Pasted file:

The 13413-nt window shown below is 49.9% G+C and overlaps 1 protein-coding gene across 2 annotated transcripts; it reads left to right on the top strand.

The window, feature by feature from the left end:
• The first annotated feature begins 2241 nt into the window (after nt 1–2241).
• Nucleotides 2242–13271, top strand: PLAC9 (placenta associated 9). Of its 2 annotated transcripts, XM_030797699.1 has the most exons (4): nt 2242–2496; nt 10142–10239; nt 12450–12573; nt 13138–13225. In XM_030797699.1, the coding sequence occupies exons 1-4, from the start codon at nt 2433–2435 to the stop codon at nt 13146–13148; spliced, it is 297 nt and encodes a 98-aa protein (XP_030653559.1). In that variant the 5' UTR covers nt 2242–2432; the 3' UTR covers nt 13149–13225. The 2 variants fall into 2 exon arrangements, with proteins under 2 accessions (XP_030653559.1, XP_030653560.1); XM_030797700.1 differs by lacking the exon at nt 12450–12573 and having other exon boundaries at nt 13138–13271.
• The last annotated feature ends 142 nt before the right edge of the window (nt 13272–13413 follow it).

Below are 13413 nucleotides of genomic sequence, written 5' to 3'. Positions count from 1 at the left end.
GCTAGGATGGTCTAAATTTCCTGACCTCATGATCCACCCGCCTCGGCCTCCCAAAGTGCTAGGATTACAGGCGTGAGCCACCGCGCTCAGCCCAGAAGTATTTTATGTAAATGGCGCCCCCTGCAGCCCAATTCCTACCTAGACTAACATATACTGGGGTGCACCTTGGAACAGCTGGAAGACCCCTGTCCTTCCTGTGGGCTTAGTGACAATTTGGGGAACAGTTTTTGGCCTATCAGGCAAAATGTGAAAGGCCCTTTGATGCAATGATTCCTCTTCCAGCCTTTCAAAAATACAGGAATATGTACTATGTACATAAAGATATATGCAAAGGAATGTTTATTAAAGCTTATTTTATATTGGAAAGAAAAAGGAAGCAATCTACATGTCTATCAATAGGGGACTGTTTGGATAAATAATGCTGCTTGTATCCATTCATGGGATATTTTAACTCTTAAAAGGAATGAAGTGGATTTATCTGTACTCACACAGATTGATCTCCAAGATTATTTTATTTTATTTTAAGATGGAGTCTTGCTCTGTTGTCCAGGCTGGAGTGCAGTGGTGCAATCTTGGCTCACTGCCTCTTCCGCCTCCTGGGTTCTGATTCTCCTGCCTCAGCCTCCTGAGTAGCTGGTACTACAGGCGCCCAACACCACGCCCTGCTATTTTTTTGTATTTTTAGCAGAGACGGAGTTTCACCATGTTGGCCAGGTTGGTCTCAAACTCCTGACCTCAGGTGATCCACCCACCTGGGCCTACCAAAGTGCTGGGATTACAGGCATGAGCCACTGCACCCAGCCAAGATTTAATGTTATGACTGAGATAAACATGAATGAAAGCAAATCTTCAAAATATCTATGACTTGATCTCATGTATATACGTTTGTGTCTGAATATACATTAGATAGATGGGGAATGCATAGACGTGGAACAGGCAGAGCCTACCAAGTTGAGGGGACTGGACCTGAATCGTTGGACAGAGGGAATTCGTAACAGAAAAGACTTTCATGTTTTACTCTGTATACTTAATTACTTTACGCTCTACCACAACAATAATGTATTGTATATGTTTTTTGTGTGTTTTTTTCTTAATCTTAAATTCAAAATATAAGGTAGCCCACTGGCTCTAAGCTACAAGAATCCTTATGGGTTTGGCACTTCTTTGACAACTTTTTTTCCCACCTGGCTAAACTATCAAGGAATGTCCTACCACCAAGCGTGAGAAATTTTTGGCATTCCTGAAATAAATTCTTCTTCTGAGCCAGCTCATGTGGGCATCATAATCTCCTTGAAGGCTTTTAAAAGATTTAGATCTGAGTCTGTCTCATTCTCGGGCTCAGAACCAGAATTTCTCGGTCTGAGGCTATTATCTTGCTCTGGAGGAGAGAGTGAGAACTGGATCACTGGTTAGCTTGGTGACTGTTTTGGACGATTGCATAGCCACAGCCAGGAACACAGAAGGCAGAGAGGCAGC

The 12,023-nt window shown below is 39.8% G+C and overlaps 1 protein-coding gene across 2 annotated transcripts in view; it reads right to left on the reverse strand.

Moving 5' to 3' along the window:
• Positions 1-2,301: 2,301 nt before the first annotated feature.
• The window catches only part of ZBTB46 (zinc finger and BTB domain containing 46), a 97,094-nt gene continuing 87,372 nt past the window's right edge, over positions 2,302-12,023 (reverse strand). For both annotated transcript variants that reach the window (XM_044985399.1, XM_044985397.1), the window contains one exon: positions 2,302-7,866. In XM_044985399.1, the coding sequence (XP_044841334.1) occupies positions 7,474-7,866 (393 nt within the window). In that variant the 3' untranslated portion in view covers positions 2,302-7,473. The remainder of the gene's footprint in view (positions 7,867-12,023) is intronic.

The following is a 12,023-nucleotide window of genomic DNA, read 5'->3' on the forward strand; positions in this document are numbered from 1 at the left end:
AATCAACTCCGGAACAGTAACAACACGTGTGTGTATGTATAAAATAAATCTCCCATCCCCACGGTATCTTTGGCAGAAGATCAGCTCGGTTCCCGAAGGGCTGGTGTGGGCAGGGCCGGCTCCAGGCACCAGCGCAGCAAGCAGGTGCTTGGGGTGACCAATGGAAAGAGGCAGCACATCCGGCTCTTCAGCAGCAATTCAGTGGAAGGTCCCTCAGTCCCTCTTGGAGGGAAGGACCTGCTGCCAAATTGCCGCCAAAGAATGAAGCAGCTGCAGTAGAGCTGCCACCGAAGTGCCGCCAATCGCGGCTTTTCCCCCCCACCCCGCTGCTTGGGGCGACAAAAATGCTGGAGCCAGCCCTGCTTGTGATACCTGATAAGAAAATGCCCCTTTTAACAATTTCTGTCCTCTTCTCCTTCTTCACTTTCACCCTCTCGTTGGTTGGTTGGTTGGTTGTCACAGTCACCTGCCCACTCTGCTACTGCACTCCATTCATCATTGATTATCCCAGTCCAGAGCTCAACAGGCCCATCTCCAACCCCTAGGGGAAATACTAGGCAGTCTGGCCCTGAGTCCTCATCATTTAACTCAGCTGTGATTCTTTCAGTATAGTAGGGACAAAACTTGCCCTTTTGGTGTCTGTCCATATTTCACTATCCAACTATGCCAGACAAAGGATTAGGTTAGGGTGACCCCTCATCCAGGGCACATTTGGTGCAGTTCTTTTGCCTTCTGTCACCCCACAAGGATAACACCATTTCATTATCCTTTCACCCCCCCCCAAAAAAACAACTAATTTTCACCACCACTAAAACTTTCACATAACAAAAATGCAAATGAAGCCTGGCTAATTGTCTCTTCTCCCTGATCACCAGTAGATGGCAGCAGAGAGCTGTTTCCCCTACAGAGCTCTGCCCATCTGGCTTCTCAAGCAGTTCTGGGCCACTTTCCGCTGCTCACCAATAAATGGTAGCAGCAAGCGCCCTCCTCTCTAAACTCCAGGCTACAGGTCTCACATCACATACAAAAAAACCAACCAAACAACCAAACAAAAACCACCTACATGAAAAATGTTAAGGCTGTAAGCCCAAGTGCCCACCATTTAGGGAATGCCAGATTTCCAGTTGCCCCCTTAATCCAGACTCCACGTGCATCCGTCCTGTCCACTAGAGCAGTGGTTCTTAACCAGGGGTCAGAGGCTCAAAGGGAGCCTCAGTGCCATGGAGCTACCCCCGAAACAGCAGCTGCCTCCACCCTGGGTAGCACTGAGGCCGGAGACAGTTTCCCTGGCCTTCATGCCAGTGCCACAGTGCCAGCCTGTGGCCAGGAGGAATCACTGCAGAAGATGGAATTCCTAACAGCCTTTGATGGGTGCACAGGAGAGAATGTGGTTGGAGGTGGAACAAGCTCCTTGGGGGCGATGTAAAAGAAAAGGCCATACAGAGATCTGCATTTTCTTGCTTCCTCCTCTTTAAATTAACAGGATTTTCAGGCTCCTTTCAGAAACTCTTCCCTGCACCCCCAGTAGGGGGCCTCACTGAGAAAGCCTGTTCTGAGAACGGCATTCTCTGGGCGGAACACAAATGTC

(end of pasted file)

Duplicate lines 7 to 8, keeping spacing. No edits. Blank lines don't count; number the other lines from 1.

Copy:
GCTAGGATGGTCTAAATTTCCTGACCTCATGATCCACCCGCCTCGGCCTCCCAAAGTGCTAGGATTACAGGCGTGAGCCACCGCGCTCAGCCCAGAAGTATTTTATGTAAATGGCGCCCCCTGCAGCCCAATTCCTACCTAGACTAACATATACTGGGGTGCACCTTGGAACAGCTGGAAGACCCCTGTCCTTCCTGTGGGCTTAGTGACAATTTGGGGAACAGTTTTTGGCCTATCAGGCAAAATGTGAAAGGCCCTTTGATGCAATGATTCCTCTTCCAGCCTTTCAAAAATACAGGAATATGTACTATGTACATAAAGATATATGCAAAGGAATGTTTATTAAAGCTTATTTTATATTGGAAAGAAAAAGGAAGCAATCTACATGTCTATCAATAGGGGACTGTTTGGATAAATAATGCTGCTTGTATCCATTCATGGGATATTTTAACTCTTAAAAGGAATGAAGTGGATTTATCTGTACTCACACAGATTGATCTCCAAGATTATTTTATTTTATTTTAAGATGGAGTCTTGCTCTGTTGTCCAGGCTGGAGTGCAGTGGTGCAATCTTGGCTCACTGCCTCTTCCGCCTCCTGGGTTCTGATTCTCCTGCCTCAGCCTCCTGAGTAGCTGGTACTACAGGCGCCCAACACCACGCCCTGCTATTTTTTTGTATTTTTAGCAGAGACGGAGTTTCACCATGTTGGCCAGGTTGGTCTCAAACTCCTGACCTCAGGTGATCCACCCACCTGGGCCTACCAAAGTGCTGGGATTACAGGCATGAGCCACTGCACCCAGCCAAGATTTAATGTTATGACTGAGATAAACATGAATGAAAGCAAATCTTCAAAATATCTATGACTTGATCTCATGTATATACGTTTGTGTCTGAATATACATTAGATAGATGGGGAATGCATAGACGTGGAACAGGCAGAGCCTACCAAGTTGAGGGGACTGGACCTGAATCGTTGGACAGAGGGAATTCGTAACAGAAAAGACTTTCATGTTTTACTCTGTATACTTAATTACTTTACGCTCTACCACAACAATAATGTATTGTATATGTTTTTTGTGTGTTTTTTTCTTAATCTTAAATTCAAAATATAAGGTAGCCCACTGGCTCTAAGCTACAAGAATCCTTATGGGTTTGGCACTTCTTTGACAACTTTTTTTCCCACCTGGCTAAACTATCAAGGAATGTCCTACCACCAAGCGTGAGAAATTTTTGGCATTCCTGAAATAAATTCTTCTTCTGAGCCAGCTCATGTGGGCATCATAATCTCCTTGAAGGCTTTTAAAAGATTTAGATCTGAGTCTGTCTCATTCTCGGGCTCAGAACCAGAATTTCTCGGTCTGAGGCTATTATCTTGCTCTGGAGGAGAGAGTGAGAACTGGATCACTGGTTAGCTTGGTGACTGTTTTGGACGATTGCATAGCCACAGCCAGGAACACAGAAGGCAGAGAGGCAGC

The 12,023-nt window shown below is 39.8% G+C and overlaps 1 protein-coding gene across 2 annotated transcripts in view; it reads right to left on the reverse strand.